Saturday, 18 May, 2024
HomeMedico-LegalCourt rules police raid on Gauteng pharmacy unlawful

Court rules police raid on Gauteng pharmacy unlawful

The SA police has been ordered to return confiscated items, including cannabis products and edibles, after it unlawfully raided a pharmacy without first obtaining a warrant, according to the Gauteng High Court.

THC Health Centre, trading as THC Pharmacy, had applied to the court saying SAPS had unlawfully swooped on its premises after the SA Health Products Regulatory Authority (SAHPRA) said there might be illegal substances on the premises.

The applicant claimed its rights had been infringed and that the SAPS engaged in “self-help” when confiscating the goods, which also included beauty products and pre-rolled cannabis, reports The Mercury.

Both SAHPRA and the police opposed the application, with the medical regulator saying the goods should be handed over to it.

However, the court said the case raised important issues involving common and other legal principles, and that the police did not set forth – in a reasoned manner – the basis on which seizure of the goods was justified without a warrant.

The applicant said it was licensed by the South African Pharmacy Council to operate a community pharmacy, and that it serves principally as a dispensary for users of medical cannabis, although this was not disclosed during the application process for the applicant to be licenced as a community pharmacy.

SAHPRA first visited the premises last May, when its inspectors noticed packing activities.

Bulk cannabis flowers were found in plastic bags and staff were observed weighing the flowers into smaller bags.

The entity said the packing took place unsupervised and under uncontrolled temperatures. Its inspectors also reported that the pharmacy is linked to THC Africa, which it said was an illegal online pharmacy. It said THC Africa supplies various pharmacies across the Western Cape, Gauteng and KZN with cannabis flowers, which are then distributed to customers.

The inspectors had concluded that they were probably dealing with the scene of a crime and then contacted a police captain and briefed him on the activities they had observed.

The SAPS took over the scene and seized the relevant articles without a warrant, apparently under sections 20 and 26 of the Criminal Procedure Act.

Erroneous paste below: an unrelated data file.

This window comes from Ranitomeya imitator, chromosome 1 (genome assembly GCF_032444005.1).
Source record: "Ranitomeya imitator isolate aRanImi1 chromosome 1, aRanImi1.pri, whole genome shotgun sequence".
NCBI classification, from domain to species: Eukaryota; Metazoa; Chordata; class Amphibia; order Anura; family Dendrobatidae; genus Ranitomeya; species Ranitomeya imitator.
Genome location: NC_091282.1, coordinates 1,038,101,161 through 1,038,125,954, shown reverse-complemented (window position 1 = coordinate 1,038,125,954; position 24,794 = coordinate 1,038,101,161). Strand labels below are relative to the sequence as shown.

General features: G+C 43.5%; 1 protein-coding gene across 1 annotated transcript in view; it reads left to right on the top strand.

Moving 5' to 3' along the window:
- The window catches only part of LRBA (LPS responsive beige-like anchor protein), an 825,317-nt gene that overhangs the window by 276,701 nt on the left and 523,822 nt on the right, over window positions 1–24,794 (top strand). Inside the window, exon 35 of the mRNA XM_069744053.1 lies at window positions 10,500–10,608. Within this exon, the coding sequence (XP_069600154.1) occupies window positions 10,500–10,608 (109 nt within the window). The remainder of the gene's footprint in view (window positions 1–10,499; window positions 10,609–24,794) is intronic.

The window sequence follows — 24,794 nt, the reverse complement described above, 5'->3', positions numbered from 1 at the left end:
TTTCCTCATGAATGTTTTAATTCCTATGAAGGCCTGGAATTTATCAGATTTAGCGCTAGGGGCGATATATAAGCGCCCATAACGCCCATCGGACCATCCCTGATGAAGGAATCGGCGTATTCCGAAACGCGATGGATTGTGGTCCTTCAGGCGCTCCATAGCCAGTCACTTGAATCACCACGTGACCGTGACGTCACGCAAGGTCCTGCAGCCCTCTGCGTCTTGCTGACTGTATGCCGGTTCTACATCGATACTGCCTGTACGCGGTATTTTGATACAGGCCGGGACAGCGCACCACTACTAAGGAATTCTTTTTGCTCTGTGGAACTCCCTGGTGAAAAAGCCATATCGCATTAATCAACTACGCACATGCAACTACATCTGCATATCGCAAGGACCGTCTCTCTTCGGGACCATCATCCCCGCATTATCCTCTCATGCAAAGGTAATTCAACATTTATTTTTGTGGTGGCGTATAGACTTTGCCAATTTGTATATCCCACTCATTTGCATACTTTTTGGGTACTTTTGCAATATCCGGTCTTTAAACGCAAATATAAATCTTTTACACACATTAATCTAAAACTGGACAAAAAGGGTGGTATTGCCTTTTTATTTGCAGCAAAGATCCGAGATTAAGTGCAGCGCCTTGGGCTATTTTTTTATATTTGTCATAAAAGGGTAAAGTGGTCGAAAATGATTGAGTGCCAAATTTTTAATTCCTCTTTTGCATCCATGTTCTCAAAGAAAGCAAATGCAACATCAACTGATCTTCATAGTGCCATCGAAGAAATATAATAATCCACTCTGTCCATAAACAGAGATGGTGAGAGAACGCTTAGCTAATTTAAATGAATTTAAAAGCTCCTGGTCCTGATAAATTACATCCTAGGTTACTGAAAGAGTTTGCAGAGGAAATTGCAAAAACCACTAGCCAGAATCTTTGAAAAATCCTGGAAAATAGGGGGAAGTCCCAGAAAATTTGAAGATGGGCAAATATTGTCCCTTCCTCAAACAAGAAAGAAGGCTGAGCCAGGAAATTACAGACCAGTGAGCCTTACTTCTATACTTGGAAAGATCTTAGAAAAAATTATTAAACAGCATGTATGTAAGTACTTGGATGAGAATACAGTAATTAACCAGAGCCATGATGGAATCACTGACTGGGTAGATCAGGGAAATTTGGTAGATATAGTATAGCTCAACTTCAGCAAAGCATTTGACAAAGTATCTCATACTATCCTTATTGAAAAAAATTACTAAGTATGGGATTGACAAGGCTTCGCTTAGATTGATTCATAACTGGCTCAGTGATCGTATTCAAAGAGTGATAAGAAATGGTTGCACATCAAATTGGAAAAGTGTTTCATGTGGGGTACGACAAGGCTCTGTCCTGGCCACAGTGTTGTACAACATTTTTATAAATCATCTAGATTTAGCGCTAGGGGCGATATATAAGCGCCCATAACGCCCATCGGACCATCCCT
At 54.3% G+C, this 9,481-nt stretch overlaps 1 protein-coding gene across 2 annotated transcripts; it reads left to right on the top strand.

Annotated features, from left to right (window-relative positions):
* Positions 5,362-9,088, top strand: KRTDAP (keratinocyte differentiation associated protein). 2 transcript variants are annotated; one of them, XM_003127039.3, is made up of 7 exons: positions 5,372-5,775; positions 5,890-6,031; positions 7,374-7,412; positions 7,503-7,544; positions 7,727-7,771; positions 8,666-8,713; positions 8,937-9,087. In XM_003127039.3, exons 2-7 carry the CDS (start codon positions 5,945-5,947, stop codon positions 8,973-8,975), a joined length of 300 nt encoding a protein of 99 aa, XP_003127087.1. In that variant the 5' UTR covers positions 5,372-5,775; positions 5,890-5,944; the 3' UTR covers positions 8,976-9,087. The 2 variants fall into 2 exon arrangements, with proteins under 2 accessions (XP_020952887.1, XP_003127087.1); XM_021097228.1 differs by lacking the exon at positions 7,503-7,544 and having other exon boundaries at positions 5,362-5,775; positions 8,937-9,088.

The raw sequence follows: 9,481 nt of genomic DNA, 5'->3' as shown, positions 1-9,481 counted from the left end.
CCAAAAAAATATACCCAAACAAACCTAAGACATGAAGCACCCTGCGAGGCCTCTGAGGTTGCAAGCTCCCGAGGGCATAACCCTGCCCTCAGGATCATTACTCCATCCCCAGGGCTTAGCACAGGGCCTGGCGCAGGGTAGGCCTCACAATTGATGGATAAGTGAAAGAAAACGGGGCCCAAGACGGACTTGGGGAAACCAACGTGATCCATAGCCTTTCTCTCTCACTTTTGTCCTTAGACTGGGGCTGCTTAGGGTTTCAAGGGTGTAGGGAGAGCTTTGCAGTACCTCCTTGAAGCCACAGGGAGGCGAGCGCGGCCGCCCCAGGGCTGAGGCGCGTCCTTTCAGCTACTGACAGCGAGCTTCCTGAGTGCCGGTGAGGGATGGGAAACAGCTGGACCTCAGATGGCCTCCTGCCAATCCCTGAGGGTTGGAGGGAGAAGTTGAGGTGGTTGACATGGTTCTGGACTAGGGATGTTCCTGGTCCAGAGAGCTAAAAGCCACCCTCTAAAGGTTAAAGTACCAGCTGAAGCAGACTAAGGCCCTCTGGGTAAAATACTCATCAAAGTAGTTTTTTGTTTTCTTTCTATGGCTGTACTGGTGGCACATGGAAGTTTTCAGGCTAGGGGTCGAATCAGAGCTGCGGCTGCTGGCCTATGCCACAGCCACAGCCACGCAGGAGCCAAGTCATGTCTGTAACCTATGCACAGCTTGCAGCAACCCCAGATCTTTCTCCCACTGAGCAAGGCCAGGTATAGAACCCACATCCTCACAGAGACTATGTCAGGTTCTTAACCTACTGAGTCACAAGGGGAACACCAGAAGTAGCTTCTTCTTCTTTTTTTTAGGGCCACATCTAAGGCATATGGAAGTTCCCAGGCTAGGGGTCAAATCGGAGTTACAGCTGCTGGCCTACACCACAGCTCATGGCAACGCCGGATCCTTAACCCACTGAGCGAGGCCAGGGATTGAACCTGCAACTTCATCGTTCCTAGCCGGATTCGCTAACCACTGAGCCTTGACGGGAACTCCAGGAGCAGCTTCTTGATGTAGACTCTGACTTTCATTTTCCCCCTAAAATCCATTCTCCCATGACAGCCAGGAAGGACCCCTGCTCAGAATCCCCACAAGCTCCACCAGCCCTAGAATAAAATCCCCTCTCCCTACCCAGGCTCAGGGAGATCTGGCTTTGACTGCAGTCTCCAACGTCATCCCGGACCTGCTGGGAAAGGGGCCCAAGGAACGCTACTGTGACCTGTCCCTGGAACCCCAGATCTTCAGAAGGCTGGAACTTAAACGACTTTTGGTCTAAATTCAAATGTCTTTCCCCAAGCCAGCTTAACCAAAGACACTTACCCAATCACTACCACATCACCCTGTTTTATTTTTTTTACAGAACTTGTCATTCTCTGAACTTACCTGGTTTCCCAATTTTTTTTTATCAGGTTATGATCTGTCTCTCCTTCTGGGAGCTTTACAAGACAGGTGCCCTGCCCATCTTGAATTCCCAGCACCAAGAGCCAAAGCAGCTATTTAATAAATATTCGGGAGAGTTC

The goods taken remained in the possession of the police.

Acting Judge VM Movshovich said courts have emphasised that, in the event of any seizure, police should obtain a warrant if possible. In the context of the exercise of law enforcement powers by the SAPS, warrantless seizure is the exception.

He said it was not sufficient for the police officer seeking to justify reliance on a warrantless seizure simply to restate the statutory provisions, to offer no reasoned justification for why the provisions were invoked, or not to explain why the legal requirements were not adhered to.

He found that the seizure and dispossession were unlawful.

He added that SAHPRA had conducted a lawful inspection of the premises and set forth in detail in its report the transgressions by the applicant of the legislative framework. It is thus unconnected to any illegality on the part of the SAPS, as it did not attempt unlawfully to invoke self-help.

The judge said the medical regulator should be afforded a reasonable opportunity to exercise its statutory powers. When the SAPS took over the scene, SAHPRA had just concluded its inspection and was deciding on the next steps.

They should now be afforded the opportunity to make that decision, the court said.

Meanwhile, the police were ordered to give back the goods by 17 April.

SAHPRA and the pharmacy council are afforded an opportunity to exercise their powers (including any seizure powers) in relation to some or all of the relevant articles under question.


The Mercury PressReader article – Police raid on pharmacy unlawful: judge (Open access)


See more from MedicalBrief archives:


Hawks clamp down on cannabis dispensaries


Time for drug law reform in SA


South Africa’s first legal medicinal cannabis pharmacy is open for business


Fired SAHPRA staffer linked to illegal medical cannabis licences


Online cannabis clinics cut through the red tape





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